We know little about how natural selection on a species is altered when a closely related species consuming similar resources appears in its environment. In a pond experiment with threespine sticklebacks I tested the prediction that divergent natural selection between competitors is frequency-dependent, changing with the distribution of phenotypes in the environment. Differential growth and survival of phenotypes in a target stickleback population were contrasted between two treatments. In one treatment an offshore zooplankton feeder (the limnetic stickleback species) was added to the same pond as the target. In the other treatment I added the benthic stickleback instead, a species adapted to feeding on invertebrates from sediments and inshore vegetation. The target population was ecologically and morphologically intermediate with phenotypic variance artificially inflated by hybridization. Growth rates of phenotypes within the target population differed between treatments as predicted by character displacement. The impact of adding a second species always fell most heavily on those phenotypes in the target population resembling the added species most closely. However, those individuals in the target population that most resembled the added species did not experience reduced survival. Instead, consistent survival differences between populations suggested the presence of an inshore−offshore gradient in mortality risk. These results provide further support for the hypothesis of character displacement in sympatric sticklebacks. They suggest that displacement along the resource gradient also led to divergence in vulnerability to agents of mortality, probably including predation.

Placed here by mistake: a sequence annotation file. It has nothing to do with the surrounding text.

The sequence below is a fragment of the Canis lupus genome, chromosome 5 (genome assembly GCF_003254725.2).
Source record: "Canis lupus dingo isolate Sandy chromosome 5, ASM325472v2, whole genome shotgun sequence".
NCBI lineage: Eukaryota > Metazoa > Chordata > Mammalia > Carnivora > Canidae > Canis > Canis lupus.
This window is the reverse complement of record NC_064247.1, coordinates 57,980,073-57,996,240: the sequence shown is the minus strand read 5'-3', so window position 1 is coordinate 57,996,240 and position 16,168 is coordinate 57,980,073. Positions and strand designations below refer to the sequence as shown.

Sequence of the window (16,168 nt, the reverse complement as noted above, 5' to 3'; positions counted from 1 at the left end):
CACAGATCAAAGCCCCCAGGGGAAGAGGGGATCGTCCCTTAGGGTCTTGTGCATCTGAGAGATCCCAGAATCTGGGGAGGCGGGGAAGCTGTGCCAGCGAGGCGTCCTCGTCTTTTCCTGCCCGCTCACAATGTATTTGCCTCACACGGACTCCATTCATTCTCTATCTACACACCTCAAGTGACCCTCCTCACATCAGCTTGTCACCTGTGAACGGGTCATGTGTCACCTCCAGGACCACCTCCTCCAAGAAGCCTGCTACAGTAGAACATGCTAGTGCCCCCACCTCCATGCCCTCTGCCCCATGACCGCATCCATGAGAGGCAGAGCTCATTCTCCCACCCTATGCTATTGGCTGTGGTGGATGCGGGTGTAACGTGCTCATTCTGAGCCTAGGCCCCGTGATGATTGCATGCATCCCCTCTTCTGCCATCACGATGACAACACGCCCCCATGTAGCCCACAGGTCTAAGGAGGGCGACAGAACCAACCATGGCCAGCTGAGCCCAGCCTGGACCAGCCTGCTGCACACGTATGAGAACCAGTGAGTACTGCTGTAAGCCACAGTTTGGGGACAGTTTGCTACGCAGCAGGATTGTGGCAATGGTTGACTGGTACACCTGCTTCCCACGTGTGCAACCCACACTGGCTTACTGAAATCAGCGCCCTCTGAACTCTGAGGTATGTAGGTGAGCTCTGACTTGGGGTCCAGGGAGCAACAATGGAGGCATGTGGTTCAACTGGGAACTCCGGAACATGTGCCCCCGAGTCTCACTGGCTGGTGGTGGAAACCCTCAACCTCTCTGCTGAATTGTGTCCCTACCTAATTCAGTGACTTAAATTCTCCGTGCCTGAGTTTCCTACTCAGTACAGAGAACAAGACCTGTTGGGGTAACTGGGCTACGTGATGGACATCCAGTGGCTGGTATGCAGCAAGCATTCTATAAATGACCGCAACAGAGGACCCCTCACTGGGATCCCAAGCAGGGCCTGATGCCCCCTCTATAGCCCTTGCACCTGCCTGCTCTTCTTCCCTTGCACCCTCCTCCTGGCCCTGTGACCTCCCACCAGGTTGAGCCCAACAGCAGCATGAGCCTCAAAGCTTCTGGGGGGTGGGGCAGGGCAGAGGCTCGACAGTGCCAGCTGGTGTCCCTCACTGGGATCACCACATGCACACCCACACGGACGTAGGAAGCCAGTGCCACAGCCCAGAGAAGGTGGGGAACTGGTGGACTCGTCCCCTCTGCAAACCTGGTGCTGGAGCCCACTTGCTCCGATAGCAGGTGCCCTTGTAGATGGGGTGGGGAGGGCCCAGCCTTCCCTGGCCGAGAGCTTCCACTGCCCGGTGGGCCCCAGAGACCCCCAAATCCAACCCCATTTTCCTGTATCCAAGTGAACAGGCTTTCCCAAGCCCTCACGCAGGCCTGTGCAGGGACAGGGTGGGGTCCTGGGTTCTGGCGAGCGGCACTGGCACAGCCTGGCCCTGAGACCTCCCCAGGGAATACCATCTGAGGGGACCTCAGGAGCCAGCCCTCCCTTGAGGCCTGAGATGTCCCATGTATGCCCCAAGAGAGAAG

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Vol. 57 • No. 5